Musing That Racism Isn’t As Bad As It Was, 5th Circuit Mulls Further Neutering Voting Rights Act

UNITED STATES - NOVEMBER 15: James C. Ho, judge for the 5th U.S. Circuit Court of Appeals, testifies during his Senate Judiciary Committee confirmation hearing in Dirksen Building on November 15, 2017. (Photo By Tom ... UNITED STATES - NOVEMBER 15: James C. Ho, judge for the 5th U.S. Circuit Court of Appeals, testifies during his Senate Judiciary Committee confirmation hearing in Dirksen Building on November 15, 2017. (Photo By Tom Williams/CQ Roll Call) MORE LESS
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Conservatives on the 5th Circuit Court of Appeals occasionally sounded like Fox News talking heads Tuesday as they weighed whether coalitions composed of multiple minority groups are protected under the Voting Rights Act.

“Has the world not changed from a racial standpoint?” “Would you agree that discrimination in favor of a race — preferring a race — is the same thing as discrimination against other races?” the judges asked.

The right-wing judges’ dismissal of these voters’ need for protection — a “seat at the table,” said Chad Dunn, an attorney for the disenfranchised voters — sits in sharp contrast next to the ruling from the district court. 

“[T]his is not a typical redistricting case. What happened here was stark and jarring,” wrote U.S. District Judge Jeffrey Vincent Brown, a Trump appointee. “The Commissioners Court transformed Precinct 3 from the precinct with the highest percentage of Black and Latino residents to that with the lowest percentage. The circumstances and effect of the enacted plan were mean-spirited and egregious given that there was absolutely no reason to make major changes to Precinct 3.”

A mix of Black and Latino voters had been represented by one Galveston, Texas county commissioner for 30 years, until the county wiped the precinct — Precinct 3 — off the map in 2021. It did so, the U.S. government notes in its brief supporting the coalitions, at only one public meeting in a far-flung, tiny annex, where the “aggressive” judge threatened to expel attendees who were crammed into the hallway.

The case has become a vehicle for one of the most potent, new threats against the already diminished Voting Rights Act: the argument that only single minority groups, and not politically likeminded minority coalitions, get the VRA’s protection from being stretched and cracked out of any meaningful voting power. The argument was raised in a redistricting case out of Georgia too, but the district judge set it aside late last year as having not been sufficiently briefed. 

A panel of judges on the notoriously conservative 5th Circuit in November of last year upheld the Texas district court’s ruling — begrudgingly.

“That precedent establishes the validity of so-called minority-coalition claims like those brought in this case,” the panel wrote, adding: “But the court’s decisions in this respect are wrong as a matter of law.”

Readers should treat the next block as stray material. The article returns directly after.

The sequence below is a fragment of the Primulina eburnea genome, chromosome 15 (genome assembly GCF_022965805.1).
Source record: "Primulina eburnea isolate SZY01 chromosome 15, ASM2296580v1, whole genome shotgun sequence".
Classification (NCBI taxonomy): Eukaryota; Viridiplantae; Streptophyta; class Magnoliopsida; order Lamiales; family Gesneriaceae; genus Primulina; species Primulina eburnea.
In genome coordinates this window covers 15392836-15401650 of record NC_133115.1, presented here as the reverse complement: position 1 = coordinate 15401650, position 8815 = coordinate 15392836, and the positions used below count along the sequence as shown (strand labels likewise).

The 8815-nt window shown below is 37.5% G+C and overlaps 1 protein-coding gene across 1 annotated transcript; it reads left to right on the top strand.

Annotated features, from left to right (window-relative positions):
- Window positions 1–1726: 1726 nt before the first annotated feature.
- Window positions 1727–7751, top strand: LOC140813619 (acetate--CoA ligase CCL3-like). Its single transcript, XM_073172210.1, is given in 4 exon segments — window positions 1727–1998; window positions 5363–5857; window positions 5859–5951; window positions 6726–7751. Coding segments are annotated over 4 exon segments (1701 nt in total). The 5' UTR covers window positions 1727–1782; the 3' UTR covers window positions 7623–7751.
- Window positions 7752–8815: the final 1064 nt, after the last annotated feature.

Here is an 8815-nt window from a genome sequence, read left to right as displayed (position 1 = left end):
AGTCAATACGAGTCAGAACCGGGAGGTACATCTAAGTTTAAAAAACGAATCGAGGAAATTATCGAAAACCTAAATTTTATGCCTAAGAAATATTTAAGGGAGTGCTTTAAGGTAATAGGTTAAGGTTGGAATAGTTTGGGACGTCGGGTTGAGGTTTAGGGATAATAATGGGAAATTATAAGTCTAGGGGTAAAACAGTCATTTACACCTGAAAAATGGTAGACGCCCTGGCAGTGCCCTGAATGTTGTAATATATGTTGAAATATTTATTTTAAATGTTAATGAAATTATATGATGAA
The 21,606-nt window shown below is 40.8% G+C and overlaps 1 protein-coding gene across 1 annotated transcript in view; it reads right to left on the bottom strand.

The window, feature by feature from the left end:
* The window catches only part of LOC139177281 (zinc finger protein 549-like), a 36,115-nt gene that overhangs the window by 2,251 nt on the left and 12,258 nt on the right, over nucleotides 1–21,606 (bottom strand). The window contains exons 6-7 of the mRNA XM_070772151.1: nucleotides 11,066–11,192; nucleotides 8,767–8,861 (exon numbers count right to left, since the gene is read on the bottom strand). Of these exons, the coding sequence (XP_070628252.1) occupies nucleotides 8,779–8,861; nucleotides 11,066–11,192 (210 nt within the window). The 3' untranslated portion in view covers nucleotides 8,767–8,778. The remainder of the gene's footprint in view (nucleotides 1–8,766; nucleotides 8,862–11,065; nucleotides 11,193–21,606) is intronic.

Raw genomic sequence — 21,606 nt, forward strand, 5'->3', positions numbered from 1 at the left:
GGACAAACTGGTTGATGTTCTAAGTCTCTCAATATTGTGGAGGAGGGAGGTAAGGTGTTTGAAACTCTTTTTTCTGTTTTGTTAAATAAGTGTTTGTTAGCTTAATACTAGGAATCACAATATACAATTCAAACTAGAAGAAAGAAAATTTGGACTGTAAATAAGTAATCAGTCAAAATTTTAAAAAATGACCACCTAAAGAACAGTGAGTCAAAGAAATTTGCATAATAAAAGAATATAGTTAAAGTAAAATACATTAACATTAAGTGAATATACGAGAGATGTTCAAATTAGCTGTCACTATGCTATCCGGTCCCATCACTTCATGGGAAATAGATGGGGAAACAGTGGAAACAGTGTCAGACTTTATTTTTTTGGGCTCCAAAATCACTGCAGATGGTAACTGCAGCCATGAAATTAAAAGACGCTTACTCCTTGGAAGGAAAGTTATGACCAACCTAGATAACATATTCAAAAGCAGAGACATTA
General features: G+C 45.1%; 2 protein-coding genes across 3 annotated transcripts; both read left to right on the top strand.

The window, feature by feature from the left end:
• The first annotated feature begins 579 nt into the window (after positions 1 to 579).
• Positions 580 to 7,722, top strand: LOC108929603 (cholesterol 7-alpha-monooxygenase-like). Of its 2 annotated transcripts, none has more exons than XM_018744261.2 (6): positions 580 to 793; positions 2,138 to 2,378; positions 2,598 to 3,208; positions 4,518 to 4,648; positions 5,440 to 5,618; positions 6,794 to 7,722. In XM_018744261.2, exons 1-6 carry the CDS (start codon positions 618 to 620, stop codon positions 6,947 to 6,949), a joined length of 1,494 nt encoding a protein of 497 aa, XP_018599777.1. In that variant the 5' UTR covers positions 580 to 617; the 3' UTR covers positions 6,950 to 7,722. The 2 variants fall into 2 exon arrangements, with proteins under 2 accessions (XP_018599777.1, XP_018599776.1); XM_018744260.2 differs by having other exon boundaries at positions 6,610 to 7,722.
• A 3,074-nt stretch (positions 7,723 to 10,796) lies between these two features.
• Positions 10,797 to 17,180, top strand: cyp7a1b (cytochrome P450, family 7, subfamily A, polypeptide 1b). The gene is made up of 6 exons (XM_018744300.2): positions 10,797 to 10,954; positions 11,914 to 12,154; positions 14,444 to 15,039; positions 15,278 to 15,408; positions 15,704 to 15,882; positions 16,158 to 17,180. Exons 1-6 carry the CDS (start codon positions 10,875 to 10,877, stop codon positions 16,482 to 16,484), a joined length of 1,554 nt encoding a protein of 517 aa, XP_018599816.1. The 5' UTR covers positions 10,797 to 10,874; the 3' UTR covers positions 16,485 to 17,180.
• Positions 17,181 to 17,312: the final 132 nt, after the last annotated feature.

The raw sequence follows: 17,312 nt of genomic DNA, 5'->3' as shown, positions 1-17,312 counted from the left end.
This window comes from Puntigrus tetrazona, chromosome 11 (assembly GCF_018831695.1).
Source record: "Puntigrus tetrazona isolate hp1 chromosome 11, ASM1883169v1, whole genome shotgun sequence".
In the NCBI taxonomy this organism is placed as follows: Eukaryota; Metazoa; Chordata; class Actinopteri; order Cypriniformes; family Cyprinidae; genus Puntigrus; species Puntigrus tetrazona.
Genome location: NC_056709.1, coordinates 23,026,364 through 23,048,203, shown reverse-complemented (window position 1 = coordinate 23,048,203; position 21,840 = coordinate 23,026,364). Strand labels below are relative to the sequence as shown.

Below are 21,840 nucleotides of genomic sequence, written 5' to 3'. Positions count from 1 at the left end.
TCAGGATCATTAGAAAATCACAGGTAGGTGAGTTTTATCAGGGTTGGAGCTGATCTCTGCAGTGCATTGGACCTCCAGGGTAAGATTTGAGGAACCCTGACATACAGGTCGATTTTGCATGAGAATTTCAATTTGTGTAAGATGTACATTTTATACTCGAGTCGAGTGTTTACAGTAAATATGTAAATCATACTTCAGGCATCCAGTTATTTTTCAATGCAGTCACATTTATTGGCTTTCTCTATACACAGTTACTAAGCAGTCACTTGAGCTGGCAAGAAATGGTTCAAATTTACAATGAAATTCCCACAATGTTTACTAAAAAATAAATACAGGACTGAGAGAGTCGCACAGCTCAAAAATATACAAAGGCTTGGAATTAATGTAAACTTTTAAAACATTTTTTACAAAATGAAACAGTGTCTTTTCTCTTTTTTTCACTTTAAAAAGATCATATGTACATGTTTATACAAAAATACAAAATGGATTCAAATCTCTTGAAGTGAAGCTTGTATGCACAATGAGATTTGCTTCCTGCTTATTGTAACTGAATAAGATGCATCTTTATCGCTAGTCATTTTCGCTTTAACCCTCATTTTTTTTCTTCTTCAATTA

In other words: The judges are bound to follow their circuit’s precedent, that the coalitions do get VRA protection. But that precedent, they insist, is wrong and should be overturned.

The panel called for a rehearing of the case en banc, arguments for which the full circuit heard Tuesday. 

The few liberal judges on the court stepped in occasionally to underscore the danger of further limiting the scope of the once-great civil rights legislation, which has been chipped away at by a decade and a half of Supreme Court rulings.

Judge Stephen Higginson, an Obama appointee, pressed Galveston’s attorney, Joseph Nixon, on the concern that “your theory would allow discrimination as long as it affects two groups instead of one.”

“I’m particularly worried about whether you’re gonna be asking courts to engage in race science in one of two ways: Either courts will now have to delineate racial singularity — which I would think would be impossible for 6 million Americans who are Afro-Latino — or courts would have to exclude mixed groups, say Asian Americans, on the theory that Filipino Americans have different interests than Chinese Americans,” he added.

Judge Dana Douglas, a Biden appointee, asked Nixon a pointed question to underscore the animating force of the VRA.

“What the Supreme Court has said is that the Voting Rights Act should be interpreted in a manner that provides the broadest scope possible in combating racial discrimination, so how does that square with your argument?” she asked.

The merits of the arguments are unlikely to outweigh the conservatives’ numbers; Tuesday’s arguments were heard by 12 judges appointed by Republican presidents to four by Democratic ones. The case is likely headed to the Supreme Court. 

Judge James Ho, always eager to raise his profile as one of the most infamous Trump appointees, took Tuesday’s opportunity to raise another even more dangerous threat to the VRA: the argument that individual citizens cannot sue to bring vote dilution cases, despite decades of doing so. Right-wing litigants have been trying out the argument more aggressively, positing that only the U.S. attorney general — and not the typical coalition of individual voters backed by voting rights groups — can challenge gerrymanders. 

“You’re aware that Judge Strauss on the 8th Circuit said that there is no private cause of action at all — you have not argued that?” Ho asked Nixon, name-checking another Trump appointee. 

Ultra-conservatives such as Ho clearly read this moment as the time to strike, given the Roberts’ Court’s historic hostility to the law once considered a bulwark against regimes crafted to keep minority voters underrepresented and powerless. 

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